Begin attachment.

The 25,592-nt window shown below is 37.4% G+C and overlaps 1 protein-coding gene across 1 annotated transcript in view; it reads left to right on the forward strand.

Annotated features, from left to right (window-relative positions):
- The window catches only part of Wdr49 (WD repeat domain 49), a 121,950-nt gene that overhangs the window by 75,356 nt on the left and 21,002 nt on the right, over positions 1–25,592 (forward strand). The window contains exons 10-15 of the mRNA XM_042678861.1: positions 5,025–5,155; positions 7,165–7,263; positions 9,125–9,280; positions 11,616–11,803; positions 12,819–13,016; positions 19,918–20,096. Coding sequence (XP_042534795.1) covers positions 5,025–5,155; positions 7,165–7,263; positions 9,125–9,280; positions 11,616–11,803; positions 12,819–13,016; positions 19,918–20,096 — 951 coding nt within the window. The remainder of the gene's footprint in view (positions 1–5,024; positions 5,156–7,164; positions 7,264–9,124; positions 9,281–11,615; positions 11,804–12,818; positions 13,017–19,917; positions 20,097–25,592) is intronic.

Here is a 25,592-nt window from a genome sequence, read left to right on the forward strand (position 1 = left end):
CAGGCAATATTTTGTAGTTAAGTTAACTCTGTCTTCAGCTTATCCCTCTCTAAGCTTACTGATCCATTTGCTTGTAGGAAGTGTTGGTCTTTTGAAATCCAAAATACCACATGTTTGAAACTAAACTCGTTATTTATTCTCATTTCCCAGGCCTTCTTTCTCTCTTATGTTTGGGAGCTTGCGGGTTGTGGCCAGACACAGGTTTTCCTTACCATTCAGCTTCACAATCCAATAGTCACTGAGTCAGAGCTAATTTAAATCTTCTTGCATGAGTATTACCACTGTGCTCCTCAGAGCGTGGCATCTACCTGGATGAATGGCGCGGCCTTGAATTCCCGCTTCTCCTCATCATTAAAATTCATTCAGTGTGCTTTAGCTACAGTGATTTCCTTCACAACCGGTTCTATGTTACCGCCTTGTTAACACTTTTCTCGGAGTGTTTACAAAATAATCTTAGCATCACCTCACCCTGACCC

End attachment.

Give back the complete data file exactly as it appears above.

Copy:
The 25,592-nt window shown below is 37.4% G+C and overlaps 1 protein-coding gene across 1 annotated transcript in view; it reads left to right on the forward strand.

Annotated features, from left to right (window-relative positions):
- The window catches only part of Wdr49 (WD repeat domain 49), a 121,950-nt gene that overhangs the window by 75,356 nt on the left and 21,002 nt on the right, over positions 1–25,592 (forward strand). The window contains exons 10-15 of the mRNA XM_042678861.1: positions 5,025–5,155; positions 7,165–7,263; positions 9,125–9,280; positions 11,616–11,803; positions 12,819–13,016; positions 19,918–20,096. Coding sequence (XP_042534795.1) covers positions 5,025–5,155; positions 7,165–7,263; positions 9,125–9,280; positions 11,616–11,803; positions 12,819–13,016; positions 19,918–20,096 — 951 coding nt within the window. The remainder of the gene's footprint in view (positions 1–5,024; positions 5,156–7,164; positions 7,264–9,124; positions 9,281–11,615; positions 11,804–12,818; positions 13,017–19,917; positions 20,097–25,592) is intronic.

Here is a 25,592-nt window from a genome sequence, read left to right on the forward strand (position 1 = left end):
CAGGCAATATTTTGTAGTTAAGTTAACTCTGTCTTCAGCTTATCCCTCTCTAAGCTTACTGATCCATTTGCTTGTAGGAAGTGTTGGTCTTTTGAAATCCAAAATACCACATGTTTGAAACTAAACTCGTTATTTATTCTCATTTCCCAGGCCTTCTTTCTCTCTTATGTTTGGGAGCTTGCGGGTTGTGGCCAGACACAGGTTTTCCTTACCATTCAGCTTCACAATCCAATAGTCACTGAGTCAGAGCTAATTTAAATCTTCTTGCATGAGTATTACCACTGTGCTCCTCAGAGCGTGGCATCTACCTGGATGAATGGCGCGGCCTTGAATTCCCGCTTCTCCTCATCATTAAAATTCATTCAGTGTGCTTTAGCTACAGTGATTTCCTTCACAACCGGTTCTATGTTACCGCCTTGTTAACACTTTTCTCGGAGTGTTTACAAAATAATCTTAGCATCACCTCACCCTGACCC